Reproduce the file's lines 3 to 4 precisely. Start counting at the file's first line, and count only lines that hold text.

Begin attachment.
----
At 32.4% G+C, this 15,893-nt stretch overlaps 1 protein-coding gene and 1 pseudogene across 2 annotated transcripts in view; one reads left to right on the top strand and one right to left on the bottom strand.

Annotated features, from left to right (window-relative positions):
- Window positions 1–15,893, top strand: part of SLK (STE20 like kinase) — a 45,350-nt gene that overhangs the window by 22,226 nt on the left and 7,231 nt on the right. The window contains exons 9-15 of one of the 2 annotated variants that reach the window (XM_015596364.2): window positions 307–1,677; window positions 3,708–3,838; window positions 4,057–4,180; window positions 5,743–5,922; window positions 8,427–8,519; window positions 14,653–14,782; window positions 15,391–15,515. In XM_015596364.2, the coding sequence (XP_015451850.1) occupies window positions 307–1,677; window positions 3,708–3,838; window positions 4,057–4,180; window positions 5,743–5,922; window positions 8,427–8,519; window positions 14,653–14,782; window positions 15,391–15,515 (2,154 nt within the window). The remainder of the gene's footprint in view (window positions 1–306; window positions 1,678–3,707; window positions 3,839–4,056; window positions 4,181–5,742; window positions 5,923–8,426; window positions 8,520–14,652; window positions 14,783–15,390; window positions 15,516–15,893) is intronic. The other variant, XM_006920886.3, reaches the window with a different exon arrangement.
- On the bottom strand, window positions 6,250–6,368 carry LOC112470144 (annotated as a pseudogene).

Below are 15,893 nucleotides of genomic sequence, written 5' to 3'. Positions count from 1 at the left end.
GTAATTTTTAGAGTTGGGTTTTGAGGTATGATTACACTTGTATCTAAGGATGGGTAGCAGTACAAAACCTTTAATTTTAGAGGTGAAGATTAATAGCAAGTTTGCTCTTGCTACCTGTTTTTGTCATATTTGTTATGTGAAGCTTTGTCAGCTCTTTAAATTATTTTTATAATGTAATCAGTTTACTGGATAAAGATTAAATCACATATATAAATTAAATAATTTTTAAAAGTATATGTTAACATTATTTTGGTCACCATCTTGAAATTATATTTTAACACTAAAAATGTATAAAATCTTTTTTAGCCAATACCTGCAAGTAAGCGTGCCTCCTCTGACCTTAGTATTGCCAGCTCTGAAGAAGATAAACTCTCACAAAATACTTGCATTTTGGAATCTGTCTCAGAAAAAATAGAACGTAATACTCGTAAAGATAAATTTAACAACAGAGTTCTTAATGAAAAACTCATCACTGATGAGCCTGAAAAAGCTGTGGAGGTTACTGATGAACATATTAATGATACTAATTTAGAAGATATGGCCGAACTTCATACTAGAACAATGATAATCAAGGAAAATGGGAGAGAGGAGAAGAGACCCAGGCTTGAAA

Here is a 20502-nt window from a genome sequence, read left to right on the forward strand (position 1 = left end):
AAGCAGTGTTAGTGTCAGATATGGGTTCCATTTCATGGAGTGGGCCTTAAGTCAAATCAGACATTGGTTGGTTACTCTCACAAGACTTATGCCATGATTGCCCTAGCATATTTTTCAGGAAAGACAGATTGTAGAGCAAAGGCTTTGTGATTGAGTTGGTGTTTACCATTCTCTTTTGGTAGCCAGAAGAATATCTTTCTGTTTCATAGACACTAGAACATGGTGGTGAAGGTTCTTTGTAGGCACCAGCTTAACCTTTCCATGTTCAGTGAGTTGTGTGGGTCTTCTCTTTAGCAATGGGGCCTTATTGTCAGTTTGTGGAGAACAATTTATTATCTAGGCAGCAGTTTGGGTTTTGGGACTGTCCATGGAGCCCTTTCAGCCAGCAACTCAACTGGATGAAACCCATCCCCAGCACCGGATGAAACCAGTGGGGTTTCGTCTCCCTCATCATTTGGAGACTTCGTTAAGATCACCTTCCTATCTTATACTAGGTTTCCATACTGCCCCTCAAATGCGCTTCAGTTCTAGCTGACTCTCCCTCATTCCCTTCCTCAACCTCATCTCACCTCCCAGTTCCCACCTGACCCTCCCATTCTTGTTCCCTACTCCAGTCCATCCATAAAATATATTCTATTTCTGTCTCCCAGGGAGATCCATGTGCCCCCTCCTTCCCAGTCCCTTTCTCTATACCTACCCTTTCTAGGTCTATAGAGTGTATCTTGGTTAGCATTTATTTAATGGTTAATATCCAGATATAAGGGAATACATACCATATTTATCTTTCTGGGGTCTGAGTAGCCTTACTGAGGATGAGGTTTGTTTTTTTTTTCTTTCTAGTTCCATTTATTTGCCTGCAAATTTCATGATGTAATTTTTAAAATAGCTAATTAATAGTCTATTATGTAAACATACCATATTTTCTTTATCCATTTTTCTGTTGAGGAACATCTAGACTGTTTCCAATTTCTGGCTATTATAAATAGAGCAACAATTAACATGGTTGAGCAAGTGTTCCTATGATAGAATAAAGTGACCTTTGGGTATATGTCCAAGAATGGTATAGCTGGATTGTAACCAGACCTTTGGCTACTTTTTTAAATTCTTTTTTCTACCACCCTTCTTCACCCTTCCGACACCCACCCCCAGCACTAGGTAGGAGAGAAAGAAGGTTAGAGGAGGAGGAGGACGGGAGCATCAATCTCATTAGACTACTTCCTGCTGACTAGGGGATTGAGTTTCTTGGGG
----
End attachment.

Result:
- Window positions 1–15,893, top strand: part of SLK (STE20 like kinase) — a 45,350-nt gene that overhangs the window by 22,226 nt on the left and 7,231 nt on the right. The window contains exons 9-15 of one of the 2 annotated variants that reach the window (XM_015596364.2): window positions 307–1,677; window positions 3,708–3,838; window positions 4,057–4,180; window positions 5,743–5,922; window positions 8,427–8,519; window positions 14,653–14,782; window positions 15,391–15,515. In XM_015596364.2, the coding sequence (XP_015451850.1) occupies window positions 307–1,677; window positions 3,708–3,838; window positions 4,057–4,180; window positions 5,743–5,922; window positions 8,427–8,519; window positions 14,653–14,782; window positions 15,391–15,515 (2,154 nt within the window). The remainder of the gene's footprint in view (window positions 1–306; window positions 1,678–3,707; window positions 3,839–4,056; window positions 4,181–5,742; window positions 5,923–8,426; window positions 8,520–14,652; window positions 14,783–15,390; window positions 15,516–15,893) is intronic. The other variant, XM_006920886.3, reaches the window with a different exon arrangement.
- On the bottom strand, window positions 6,250–6,368 carry LOC112470144 (annotated as a pseudogene).